We were staying in chalets – very swish, makes the whole thing incredibly refined – with a sauna in the cellar. I’m not a big sauna-fan, but occasionally I give in to peer pressure πŸ˜‰ There was only one other girl (F) and she didn’t want to go by herself. Who am I to spoil her evening?? So I joined her and 5 or 6 of the others for an evening of being baked alive.

After roasting for 15 minutes or until golden brown (go with the 15 minutes, I don’t do brown, golden or otherwise, I go from white to red and back to white ;)) one is supposed to shower with cold water. That seemed like a very silly idea, but everyone was agreed it was the thing to do, and since I was doing the done thing, I figured I could at least try it out. I’m not thrilled at the idea of cold showers at the best of times, and after figuring out that the shower was directly in front of the sauna’s glass door I was even less taken by the idea. There’s something incredibly offputting about showering in full view of a group of guys you can neither see nor hear. While the others laughed at us, F and I made extensive plans for leaving the oven and showering without exposing ourselves: I’d leave the oven first, she’d follow directly behind me, one of us would hold a spare towel over the glass in the door while the other showered. Then we’d change roles. Only once we’d both finished, would we let the others out of the oven. They’d got in after us, so they were due a few minutes longer anyway. A perfect plan.

I’m not sure quite what it is about perfect plans that make them entirely useless and more open to sabotage than any other sort of plan, but there it is..

The door wasn’t very willing to be opened, despite me pushing as hard as possible. Admittedly, ‘as hard as possible’ wasn’t very hard, but what do you expect when I’m dizzy from standing up after spending 15 mins sitting in a box of 70 degree hot steam, and while holding my towel with the other hand? Honestly. Anyway, as unwilling to open as it had been seconds before, when it finally did agree to open, it sprung outwards, with me heading out faster than could be considered genteel. The floor outside, having been completely soaked by the previous showerers, was still wet. I slipped and went flying and landed on my back, losing my towel and stubbing my toe* on/under the wooden bathmat a couple of metres further into the room in the process.

YEAH.

That was exactly how I’d always wanted to get out of a sauna…

…not.

F followed me out and after we’d mopped up the blood, the rest of the plan went exaxctly as we’d planned it to.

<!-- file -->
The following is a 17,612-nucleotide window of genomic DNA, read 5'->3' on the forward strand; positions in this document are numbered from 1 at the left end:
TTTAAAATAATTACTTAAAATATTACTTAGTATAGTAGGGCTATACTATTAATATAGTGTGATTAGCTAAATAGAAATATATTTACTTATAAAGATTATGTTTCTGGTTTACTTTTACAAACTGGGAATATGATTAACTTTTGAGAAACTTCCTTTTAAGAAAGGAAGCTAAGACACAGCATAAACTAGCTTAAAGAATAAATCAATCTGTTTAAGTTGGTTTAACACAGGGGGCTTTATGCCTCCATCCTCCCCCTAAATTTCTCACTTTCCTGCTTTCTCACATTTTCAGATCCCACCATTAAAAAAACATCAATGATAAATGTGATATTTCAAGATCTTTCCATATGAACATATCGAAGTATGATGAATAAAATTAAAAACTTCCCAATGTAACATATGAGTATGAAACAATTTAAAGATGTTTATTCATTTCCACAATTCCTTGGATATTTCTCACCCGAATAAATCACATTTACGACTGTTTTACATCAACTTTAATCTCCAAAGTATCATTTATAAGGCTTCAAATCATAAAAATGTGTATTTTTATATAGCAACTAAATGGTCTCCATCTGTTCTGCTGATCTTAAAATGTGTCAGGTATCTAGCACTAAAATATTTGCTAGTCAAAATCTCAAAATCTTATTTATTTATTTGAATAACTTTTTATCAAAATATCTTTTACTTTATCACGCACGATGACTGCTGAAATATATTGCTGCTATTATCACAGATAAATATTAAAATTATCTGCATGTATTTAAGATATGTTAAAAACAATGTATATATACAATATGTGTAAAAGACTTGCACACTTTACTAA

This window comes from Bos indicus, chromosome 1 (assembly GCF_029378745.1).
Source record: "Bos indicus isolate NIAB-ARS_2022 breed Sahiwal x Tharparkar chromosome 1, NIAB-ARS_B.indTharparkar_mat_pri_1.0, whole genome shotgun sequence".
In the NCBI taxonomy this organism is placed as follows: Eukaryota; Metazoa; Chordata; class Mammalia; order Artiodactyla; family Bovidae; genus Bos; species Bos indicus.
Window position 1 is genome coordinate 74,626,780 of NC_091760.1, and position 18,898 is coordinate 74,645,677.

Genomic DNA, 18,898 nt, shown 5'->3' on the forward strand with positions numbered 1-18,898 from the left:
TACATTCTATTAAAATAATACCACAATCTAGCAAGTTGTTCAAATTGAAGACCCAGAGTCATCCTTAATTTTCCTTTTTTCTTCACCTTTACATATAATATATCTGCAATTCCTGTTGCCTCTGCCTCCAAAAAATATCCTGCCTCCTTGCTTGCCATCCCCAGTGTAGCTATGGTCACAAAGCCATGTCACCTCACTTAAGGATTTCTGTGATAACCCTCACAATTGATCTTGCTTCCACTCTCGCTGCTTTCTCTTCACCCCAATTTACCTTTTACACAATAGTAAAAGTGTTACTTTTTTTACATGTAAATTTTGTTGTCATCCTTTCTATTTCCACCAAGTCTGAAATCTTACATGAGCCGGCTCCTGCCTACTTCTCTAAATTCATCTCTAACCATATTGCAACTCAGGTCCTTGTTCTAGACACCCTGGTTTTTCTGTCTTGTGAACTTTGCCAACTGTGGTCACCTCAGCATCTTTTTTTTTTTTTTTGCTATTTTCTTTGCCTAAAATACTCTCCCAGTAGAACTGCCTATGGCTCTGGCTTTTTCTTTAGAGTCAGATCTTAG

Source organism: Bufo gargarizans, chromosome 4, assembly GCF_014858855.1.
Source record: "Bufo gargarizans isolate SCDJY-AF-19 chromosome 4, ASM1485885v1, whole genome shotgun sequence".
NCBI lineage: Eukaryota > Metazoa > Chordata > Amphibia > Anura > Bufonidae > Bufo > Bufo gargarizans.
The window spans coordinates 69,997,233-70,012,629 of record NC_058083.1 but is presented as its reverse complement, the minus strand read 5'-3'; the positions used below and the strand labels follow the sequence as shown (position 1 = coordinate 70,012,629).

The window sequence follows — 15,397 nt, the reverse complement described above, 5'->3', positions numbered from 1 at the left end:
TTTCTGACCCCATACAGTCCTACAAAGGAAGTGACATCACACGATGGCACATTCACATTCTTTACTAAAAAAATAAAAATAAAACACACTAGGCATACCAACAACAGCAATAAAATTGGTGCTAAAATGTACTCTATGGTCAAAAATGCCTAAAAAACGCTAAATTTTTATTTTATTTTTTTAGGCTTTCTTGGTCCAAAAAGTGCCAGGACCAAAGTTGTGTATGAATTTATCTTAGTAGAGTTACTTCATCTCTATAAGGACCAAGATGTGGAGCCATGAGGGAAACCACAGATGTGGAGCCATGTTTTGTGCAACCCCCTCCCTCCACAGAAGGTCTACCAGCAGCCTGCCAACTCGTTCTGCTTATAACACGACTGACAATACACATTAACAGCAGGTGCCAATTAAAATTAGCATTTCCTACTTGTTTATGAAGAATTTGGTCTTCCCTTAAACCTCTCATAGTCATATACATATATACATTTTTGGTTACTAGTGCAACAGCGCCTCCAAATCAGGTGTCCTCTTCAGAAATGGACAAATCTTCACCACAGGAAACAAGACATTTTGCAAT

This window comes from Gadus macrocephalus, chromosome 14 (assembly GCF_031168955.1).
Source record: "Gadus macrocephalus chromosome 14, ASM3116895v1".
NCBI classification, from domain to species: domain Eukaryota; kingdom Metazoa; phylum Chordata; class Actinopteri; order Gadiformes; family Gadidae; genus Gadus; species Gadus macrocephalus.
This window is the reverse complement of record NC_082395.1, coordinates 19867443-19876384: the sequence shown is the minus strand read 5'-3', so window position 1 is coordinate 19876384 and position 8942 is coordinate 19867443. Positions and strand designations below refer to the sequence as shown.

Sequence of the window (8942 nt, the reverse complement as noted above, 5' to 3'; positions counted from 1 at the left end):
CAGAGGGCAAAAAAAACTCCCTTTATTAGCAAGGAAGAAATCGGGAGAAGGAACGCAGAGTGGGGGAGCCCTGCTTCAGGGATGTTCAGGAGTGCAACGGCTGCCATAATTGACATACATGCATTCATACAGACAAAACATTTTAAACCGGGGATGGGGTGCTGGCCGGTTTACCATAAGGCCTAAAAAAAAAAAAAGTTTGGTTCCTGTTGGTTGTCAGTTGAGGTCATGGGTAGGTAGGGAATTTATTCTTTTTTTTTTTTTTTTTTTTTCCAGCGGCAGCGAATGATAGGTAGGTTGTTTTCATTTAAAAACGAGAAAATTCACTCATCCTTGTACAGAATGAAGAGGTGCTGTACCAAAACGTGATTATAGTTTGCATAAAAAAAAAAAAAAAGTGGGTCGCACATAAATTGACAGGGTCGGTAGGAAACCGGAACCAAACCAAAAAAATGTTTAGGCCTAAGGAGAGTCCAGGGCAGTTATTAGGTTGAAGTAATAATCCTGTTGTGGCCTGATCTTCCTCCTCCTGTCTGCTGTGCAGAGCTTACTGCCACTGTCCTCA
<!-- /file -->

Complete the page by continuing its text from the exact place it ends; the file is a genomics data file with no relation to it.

The cold shower didn’t seem cold, and because we’re very strange people we went back for more baking once we’d stopped steaming and my head had stopped spinning.

We went out to look at the stars while trying to cool off the second time.

I didn’t even complain much when one of the guys trod on my stubbed toe and said it was my fault for putting my foot where he wanted to stand.

***

After the second full day of skiing, because it was a ‘proper’ (ish) ski-resort, we didn’t go inside to fall asleep with a hot chocolate and a cake like usual, we chose to jump about like mad things while someone sang, very loudly, with a microphone and a back-up CD but without knowing all the words. The someone wasn’t one of us, although I suppose I ought to admit we helped out… It’s rather amazing to dance about in a group of 12 people (amongst another 2 hundred or so) who are all high on mountain air and adrenalin and sing silly songs together, loudly, without anyone minding. Besides the singing there was tea, and gluehwein, and chocolate, and salami, and a lot of laughter.

At some point in the proceedings, it was decided that it would be remarkably cool to learn to spin people round 360 degrees and carry on dancing. I was ‘elected’ to be the willing victim (don’t ask why, I’m not sure either. I didn’t have any part in the discussion leading up to the decision and I think ‘willing’ is a little different, but it is true that I didn’t actually object very much).

The next thing I knew, I was flying through the air…

..until I wasn’t..

…and was lying on the ground instead.

Or more accurately, half on the ground.

The spinner had very kindly thrown himself underneath the other half of me, so I hadn’t actually broken anything. I also hadn’t been dropped on my head, which is apparently what most of the onlookers thought was going to happen halfway through.

His wrist and my elbow were bandaged up by the helpful fireman we’d brought with us, and once we’d driven back to the chalet, I was allowed (or forced, depending on how you look at these things) to lie on my back and rest while everyone else took it in turns to pack and tidy up or bring me grapes and sympathy ;).

In all, it was a great weekend, and I’m still mourning the end of the ski-season πŸ™

And as I said, I can’t ski without hobbling about for days afterwards…

 

*the kind of stubbing, which breaks the nail and makes a mess of the floor…